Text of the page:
There have been numerous school nutrition laws enacted in the U.S. to reduce childhood obesity, but few studies have evaluated the success of these regulations.
In a new study, “Weight Status Among Adolescents in States That Govern Competitive Food Nutrition Content,” in the September 2012 Pediatrics (published online August 13), researchers examine whether states that govern nutrition content of foods and beverages experience lower adolescent weight gain than those who do not.
Study authors linked height and weight data from 6,300 students in 40 states with nutrition law ratings from the National Cancer Institute’s Classification of Laws Associated with School Students (CLASS) database. They found that students gained less weight from fifth to eighth grade if they lived in states with strong laws for competitive food standards that were required, specific, and consistent across grade levels. Students were also less likely to remain overweight or obese over time if they lived in states with strong laws. Consistency of laws is particularly important because, though many states are developing stronger nutrition policies for competitive foods, some states are primarily targeting elementary schools without reinforcing the policies at higher grade levels. In states that had weaker laws for middle schools than elementary schools, average weight gain was equal compared to states that had no competitive food laws.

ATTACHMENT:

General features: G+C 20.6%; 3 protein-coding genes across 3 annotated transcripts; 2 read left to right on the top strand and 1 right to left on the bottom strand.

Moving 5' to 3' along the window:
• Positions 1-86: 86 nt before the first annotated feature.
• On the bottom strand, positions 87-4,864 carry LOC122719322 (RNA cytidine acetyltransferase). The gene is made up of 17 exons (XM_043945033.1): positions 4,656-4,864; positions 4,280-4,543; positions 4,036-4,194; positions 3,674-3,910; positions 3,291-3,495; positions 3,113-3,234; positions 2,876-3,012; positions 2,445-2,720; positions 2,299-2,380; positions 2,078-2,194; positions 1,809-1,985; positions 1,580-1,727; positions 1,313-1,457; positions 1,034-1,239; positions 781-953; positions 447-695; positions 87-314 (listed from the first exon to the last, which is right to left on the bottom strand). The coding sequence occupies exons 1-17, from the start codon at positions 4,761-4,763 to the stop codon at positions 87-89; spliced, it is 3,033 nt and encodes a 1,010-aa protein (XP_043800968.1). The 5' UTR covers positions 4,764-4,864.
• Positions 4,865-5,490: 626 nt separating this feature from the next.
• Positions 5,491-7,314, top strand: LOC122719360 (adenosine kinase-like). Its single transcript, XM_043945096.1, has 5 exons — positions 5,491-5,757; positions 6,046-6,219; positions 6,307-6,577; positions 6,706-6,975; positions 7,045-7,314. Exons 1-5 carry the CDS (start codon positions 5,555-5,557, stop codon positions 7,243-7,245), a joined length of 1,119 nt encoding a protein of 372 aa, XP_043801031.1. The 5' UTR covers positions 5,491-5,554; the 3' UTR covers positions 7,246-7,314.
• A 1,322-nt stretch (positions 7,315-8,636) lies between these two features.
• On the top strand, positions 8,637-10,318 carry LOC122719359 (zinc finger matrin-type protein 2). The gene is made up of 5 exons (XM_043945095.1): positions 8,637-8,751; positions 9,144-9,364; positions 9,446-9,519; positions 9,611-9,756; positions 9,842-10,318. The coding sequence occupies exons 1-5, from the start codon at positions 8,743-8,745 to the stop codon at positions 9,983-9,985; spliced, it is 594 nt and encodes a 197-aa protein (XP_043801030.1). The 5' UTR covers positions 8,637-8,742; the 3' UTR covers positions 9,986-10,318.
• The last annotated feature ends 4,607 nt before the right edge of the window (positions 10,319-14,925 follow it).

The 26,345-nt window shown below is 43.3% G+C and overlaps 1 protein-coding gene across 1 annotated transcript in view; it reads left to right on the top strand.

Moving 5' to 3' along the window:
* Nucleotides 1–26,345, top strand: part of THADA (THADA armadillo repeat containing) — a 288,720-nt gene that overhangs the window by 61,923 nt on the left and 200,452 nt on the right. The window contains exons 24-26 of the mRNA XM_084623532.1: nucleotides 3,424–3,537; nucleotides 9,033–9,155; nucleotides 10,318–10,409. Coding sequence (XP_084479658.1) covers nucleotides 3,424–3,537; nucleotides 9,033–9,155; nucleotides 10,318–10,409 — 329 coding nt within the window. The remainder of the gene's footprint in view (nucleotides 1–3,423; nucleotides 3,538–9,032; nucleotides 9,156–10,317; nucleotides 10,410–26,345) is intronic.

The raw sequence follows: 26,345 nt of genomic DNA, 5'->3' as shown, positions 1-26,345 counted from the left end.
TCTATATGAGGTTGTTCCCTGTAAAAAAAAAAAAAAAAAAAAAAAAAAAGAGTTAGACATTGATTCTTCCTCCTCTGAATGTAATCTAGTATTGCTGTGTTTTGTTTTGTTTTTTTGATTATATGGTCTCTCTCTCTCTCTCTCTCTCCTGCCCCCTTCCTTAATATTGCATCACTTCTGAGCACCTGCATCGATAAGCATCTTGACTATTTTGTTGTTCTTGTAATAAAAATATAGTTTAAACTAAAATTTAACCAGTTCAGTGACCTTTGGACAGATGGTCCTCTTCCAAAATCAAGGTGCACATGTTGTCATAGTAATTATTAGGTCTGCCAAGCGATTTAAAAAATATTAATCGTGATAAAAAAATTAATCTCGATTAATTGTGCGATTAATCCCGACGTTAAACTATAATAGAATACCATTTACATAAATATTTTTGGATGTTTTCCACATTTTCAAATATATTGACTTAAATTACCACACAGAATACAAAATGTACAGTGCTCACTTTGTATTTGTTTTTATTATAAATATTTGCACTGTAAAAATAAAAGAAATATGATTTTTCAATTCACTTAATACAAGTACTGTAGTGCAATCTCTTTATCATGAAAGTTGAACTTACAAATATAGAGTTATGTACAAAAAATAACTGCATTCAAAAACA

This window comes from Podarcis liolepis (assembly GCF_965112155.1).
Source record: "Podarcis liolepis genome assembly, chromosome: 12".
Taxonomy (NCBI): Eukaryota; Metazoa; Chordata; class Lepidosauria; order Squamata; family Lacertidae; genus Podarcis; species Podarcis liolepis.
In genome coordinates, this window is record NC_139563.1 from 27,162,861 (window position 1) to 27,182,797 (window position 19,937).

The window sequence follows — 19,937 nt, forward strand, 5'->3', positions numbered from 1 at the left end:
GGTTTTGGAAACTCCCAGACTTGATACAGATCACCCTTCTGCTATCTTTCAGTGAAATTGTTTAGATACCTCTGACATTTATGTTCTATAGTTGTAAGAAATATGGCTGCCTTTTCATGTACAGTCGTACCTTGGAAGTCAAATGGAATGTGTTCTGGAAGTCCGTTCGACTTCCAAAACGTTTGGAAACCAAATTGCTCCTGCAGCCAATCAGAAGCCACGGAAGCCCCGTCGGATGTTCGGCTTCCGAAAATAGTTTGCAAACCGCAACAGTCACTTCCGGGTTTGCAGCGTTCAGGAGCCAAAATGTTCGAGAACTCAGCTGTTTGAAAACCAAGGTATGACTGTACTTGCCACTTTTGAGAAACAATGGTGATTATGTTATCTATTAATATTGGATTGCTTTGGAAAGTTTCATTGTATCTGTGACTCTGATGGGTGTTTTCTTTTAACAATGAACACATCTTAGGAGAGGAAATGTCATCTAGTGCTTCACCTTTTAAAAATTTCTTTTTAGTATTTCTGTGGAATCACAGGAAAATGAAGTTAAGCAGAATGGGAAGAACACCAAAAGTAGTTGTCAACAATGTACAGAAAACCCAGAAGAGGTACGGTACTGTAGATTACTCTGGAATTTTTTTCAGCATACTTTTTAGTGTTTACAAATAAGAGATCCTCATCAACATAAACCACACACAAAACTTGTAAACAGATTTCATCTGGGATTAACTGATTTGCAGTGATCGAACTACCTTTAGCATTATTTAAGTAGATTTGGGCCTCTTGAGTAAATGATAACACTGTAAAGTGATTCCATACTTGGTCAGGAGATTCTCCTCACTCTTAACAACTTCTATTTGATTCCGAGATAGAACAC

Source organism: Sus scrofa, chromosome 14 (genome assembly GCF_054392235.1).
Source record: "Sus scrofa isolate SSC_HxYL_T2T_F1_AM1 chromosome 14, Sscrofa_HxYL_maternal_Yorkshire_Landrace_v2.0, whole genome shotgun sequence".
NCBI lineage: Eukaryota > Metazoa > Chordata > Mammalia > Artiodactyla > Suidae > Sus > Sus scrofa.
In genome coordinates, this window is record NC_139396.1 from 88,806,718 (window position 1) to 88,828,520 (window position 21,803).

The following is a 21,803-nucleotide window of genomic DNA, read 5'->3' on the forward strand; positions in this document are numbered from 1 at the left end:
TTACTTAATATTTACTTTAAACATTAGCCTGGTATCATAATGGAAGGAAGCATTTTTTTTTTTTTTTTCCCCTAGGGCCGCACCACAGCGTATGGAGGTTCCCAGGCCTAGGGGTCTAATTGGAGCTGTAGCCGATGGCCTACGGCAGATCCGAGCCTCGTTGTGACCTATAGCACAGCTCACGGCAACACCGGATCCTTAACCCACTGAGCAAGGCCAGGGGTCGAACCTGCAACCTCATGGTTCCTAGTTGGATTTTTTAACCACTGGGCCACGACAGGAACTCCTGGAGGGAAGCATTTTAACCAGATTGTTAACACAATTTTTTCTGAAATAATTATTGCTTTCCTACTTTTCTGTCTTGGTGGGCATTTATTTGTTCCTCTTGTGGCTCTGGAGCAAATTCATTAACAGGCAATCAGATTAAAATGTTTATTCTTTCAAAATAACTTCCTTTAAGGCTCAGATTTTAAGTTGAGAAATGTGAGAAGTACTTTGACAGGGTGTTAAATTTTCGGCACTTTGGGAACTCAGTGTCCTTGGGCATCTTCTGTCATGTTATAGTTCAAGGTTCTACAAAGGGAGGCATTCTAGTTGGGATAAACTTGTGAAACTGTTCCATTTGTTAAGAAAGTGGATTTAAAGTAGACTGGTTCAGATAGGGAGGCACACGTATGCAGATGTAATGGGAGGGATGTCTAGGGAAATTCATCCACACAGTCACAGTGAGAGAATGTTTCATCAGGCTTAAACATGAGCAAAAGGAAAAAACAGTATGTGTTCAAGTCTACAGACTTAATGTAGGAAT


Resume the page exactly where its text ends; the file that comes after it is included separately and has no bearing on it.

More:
Study authors conclude that these results have important implications for federal and state policies targeting childhood obesity, particularly as nationwide competitive food standards are being developed by the United States Department of Agriculture as part of the Healthy Hunger-Free Kids Act of 2010.